What do they do?

Prepare and cook large quantities of food for institutions, such as schools, hospitals, or cafeterias.

Also known as:

Cafeteria Cook, Chef, Cook, Dietary Aide, Dietary Cook, Dinner Cook, Food Service Specialist, Food Service Worker, Kitchen Cook, Line Cook, Prep Cook (Preparatory Cook), School Cook, Sous Chef

Typical Wages

Projected Growth Rate

Employment of Cooks, Institution and Cafeteria is projected to grow 10 percent from 2020 to 2030, faster than average compared to all occupations.

Projected Employment in VA

No Data Available
  • 10.8%


    Ranks #23 in job growth rate

    Job Openings

    Ranks #43 in net job growth

Best colleges for Cooks, Institution and Cafeteria


Colleges with the most graduates that become Cooks, Institution and Cafeteria


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Education Level

Percent of workers in this field with these degrees:

  • Doctorate or Professional Degree  (<1%)
  • Master's degree  (1%)
  • Bachelor's degree  (5%)
  • Associate's degree  (6%)
  • Some college, no degree  (18%)
  • High school diploma equivalent  (42%)
  • Less than high school diploma  (27%)

Typical College Majors

Most Popular Majors that prepare Cooks, Institution and Cafeteria

Select Type of Degree:

People in this career often know a lot about:

  • English Language - Knowledge of the structure and content of the English language including the meaning and spelling of words, rules of composition, and grammar.
  • Food Production - Knowledge of techniques and equipment for planting, growing, and harvesting food products (both plant and animal) for consumption, including storage/handling techniques.
  • Customer and Personal Service - Knowledge of principles and processes for providing customer and personal services. This includes customer needs assessment, meeting quality standards for services, and evaluation of customer satisfaction.
  • Mathematics - Knowledge of arithmetic, algebra, geometry, calculus, statistics, and their applications.
  • Administration and Management - Knowledge of business and management principles involved in strategic planning, resource allocation, human resources modeling, leadership technique, production methods, and coordination of people and resources.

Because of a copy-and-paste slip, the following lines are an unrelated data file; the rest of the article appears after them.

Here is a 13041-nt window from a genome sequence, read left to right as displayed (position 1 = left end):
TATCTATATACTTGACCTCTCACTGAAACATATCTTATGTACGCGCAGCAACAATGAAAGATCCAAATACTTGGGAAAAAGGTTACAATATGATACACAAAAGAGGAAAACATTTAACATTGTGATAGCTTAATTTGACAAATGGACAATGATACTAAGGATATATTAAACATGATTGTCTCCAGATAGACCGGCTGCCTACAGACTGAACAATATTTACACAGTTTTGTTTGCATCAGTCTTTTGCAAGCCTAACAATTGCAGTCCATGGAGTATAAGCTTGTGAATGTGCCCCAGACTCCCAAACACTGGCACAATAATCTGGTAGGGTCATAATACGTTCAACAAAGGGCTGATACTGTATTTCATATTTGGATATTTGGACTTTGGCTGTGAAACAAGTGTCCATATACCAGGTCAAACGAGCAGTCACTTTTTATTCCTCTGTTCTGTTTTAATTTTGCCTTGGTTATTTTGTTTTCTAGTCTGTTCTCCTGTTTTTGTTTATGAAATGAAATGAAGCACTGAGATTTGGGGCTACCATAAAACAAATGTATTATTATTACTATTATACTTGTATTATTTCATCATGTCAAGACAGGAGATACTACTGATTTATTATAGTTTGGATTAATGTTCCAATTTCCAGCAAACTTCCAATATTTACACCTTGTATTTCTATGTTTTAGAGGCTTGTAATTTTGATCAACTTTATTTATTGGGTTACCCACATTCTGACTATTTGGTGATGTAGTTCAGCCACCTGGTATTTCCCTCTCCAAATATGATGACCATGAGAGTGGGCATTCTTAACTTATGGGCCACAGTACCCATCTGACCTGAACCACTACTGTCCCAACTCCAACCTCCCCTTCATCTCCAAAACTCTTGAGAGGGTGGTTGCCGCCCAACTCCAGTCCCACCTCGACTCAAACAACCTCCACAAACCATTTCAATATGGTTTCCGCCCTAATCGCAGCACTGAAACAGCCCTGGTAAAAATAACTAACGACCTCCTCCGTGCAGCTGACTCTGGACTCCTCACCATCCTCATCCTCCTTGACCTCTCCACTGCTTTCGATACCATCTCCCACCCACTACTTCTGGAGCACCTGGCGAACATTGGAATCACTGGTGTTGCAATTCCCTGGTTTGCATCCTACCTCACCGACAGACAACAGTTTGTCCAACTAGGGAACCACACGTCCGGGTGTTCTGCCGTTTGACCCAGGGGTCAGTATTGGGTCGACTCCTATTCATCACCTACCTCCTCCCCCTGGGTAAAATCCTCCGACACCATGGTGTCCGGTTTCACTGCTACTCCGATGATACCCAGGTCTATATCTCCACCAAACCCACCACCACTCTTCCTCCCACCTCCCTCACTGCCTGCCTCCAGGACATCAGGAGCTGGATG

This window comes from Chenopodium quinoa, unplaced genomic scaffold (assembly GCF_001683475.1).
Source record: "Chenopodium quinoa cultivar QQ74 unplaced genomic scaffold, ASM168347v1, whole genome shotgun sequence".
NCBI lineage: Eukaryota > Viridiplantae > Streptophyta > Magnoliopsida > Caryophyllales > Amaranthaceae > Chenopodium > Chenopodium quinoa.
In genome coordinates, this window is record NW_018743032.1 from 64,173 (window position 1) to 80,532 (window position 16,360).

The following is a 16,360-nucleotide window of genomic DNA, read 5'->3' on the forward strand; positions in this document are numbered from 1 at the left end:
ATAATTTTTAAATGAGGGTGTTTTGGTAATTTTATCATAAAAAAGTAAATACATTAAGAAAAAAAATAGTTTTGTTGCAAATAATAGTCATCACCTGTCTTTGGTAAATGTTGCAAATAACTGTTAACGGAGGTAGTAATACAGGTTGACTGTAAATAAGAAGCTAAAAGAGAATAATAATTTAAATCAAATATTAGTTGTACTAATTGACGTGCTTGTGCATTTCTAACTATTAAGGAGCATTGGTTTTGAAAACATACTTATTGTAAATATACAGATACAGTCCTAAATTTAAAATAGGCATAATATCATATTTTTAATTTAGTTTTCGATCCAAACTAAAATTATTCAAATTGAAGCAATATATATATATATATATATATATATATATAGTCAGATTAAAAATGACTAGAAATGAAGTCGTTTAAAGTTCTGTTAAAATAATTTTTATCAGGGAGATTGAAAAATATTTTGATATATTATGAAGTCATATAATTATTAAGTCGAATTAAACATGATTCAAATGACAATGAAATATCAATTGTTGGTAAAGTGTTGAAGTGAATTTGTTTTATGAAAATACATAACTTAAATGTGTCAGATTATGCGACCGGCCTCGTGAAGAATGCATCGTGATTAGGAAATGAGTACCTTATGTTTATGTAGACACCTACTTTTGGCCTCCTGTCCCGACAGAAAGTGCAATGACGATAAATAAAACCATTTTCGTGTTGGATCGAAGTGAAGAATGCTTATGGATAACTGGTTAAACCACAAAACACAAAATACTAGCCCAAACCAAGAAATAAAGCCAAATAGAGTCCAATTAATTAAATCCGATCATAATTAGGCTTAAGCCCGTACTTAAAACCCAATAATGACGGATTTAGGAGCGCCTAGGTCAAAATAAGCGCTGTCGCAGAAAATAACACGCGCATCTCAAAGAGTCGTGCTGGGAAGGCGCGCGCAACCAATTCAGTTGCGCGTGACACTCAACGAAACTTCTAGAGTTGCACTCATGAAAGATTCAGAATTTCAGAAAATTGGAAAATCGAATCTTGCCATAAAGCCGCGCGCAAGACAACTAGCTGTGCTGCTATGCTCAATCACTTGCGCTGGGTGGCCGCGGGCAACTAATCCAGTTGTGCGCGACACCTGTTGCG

People in this career often do these activities:

  • Monitor food services operations to ensure procedures are followed.
  • Inspect facilities, equipment or supplies to ensure conformance to standards.
  • Record operational or production data.
  • Cook foods.
  • Move equipment, supplies or food to required locations.
  • Store supplies or goods in kitchens or storage areas.
  • Maintain food, beverage, or equipment inventories.
  • Clean tableware.
  • Serve food or beverages.
  • Clean food preparation areas, facilities, or equipment.
  • Cut cooked or raw foods.
  • Prepare foods for cooking or serving.
  • Coordinate activities of food service staff.
  • Plan menu options.
  • Train food preparation or food service personnel.
  • Order materials, supplies, or equipment.
  • Prepare breads or doughs.
  • Determine prices for menu items.

This page includes data from:

O*NET OnLine Career data: O*NET 27.3 Database by the U.S. Department of Labor, Employment and Training Administration (“USDOL/ETA”). Used under the CC BY 4.0 license. O*NET® is a trademark of USDOL/ETA

U.S. Bureau of Labor Statistics Logo Occupation statistics: USDOL U.S. Bureau of Labor Statistics Occupational Employment Statistics

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